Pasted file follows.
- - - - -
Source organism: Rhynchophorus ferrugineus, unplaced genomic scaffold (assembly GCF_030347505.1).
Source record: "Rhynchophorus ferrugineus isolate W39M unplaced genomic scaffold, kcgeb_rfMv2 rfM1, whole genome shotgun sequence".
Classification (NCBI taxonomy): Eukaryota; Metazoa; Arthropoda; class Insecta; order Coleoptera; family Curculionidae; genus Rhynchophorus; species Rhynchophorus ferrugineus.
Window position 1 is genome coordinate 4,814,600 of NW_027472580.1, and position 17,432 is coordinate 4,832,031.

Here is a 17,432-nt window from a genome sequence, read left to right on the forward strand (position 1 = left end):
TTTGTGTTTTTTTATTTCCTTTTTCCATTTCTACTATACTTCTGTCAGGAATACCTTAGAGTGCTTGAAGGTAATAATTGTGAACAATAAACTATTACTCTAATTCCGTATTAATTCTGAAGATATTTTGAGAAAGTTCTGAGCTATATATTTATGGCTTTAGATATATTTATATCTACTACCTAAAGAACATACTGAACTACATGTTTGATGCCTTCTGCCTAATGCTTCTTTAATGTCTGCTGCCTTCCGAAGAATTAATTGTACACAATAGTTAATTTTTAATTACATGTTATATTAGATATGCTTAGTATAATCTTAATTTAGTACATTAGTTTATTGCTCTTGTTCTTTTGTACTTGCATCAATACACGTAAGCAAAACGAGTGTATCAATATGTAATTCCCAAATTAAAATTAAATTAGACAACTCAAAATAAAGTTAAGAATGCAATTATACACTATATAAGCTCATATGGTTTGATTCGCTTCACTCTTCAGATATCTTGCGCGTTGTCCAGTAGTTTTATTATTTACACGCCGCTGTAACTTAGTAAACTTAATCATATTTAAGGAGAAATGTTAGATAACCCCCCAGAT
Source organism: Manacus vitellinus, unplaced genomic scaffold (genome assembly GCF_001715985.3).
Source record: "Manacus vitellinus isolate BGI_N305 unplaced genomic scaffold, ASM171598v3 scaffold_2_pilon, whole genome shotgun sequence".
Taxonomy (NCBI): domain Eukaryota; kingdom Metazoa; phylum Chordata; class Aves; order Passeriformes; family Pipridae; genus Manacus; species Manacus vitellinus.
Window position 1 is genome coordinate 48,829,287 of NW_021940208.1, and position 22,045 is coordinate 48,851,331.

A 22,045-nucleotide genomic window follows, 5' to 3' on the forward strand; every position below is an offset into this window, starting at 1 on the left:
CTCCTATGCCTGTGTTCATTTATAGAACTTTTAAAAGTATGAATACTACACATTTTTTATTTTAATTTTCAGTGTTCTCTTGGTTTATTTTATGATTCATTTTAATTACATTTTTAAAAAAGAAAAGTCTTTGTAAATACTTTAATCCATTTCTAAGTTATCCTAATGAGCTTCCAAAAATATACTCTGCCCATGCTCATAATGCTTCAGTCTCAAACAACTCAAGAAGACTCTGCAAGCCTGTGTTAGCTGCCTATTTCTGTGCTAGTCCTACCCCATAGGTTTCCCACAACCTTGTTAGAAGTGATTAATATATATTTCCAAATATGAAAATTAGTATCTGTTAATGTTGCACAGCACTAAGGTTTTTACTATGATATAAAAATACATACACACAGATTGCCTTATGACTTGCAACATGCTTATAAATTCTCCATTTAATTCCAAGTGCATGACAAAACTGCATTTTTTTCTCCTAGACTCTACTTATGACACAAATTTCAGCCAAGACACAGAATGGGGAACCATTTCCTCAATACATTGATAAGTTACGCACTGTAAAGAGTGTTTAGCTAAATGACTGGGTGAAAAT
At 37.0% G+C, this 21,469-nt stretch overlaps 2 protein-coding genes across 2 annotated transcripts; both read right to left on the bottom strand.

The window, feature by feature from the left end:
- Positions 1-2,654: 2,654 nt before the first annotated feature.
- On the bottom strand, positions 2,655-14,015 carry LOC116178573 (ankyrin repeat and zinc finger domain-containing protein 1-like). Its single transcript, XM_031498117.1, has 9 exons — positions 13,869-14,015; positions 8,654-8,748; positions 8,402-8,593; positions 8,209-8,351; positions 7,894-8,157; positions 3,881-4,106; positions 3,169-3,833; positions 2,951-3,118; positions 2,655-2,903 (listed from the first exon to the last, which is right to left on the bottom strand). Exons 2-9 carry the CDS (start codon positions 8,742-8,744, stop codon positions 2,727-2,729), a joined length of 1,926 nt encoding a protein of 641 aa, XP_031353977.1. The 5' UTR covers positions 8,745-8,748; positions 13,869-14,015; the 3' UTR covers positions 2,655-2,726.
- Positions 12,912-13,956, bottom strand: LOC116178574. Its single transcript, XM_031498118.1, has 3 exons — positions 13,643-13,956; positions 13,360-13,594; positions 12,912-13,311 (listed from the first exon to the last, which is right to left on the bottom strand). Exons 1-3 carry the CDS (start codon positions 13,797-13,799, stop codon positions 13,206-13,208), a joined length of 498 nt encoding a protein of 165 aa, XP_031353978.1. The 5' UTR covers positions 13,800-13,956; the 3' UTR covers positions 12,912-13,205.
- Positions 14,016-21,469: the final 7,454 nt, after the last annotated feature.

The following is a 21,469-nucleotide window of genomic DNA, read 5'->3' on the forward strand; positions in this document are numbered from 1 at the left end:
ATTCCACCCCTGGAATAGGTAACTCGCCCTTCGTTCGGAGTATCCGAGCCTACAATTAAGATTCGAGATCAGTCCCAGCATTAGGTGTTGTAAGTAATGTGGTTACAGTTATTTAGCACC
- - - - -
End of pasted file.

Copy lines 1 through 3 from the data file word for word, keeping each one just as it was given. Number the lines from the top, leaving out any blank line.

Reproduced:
Source organism: Rhynchophorus ferrugineus, unplaced genomic scaffold (assembly GCF_030347505.1).
Source record: "Rhynchophorus ferrugineus isolate W39M unplaced genomic scaffold, kcgeb_rfMv2 rfM1, whole genome shotgun sequence".
Classification (NCBI taxonomy): Eukaryota; Metazoa; Arthropoda; class Insecta; order Coleoptera; family Curculionidae; genus Rhynchophorus; species Rhynchophorus ferrugineus.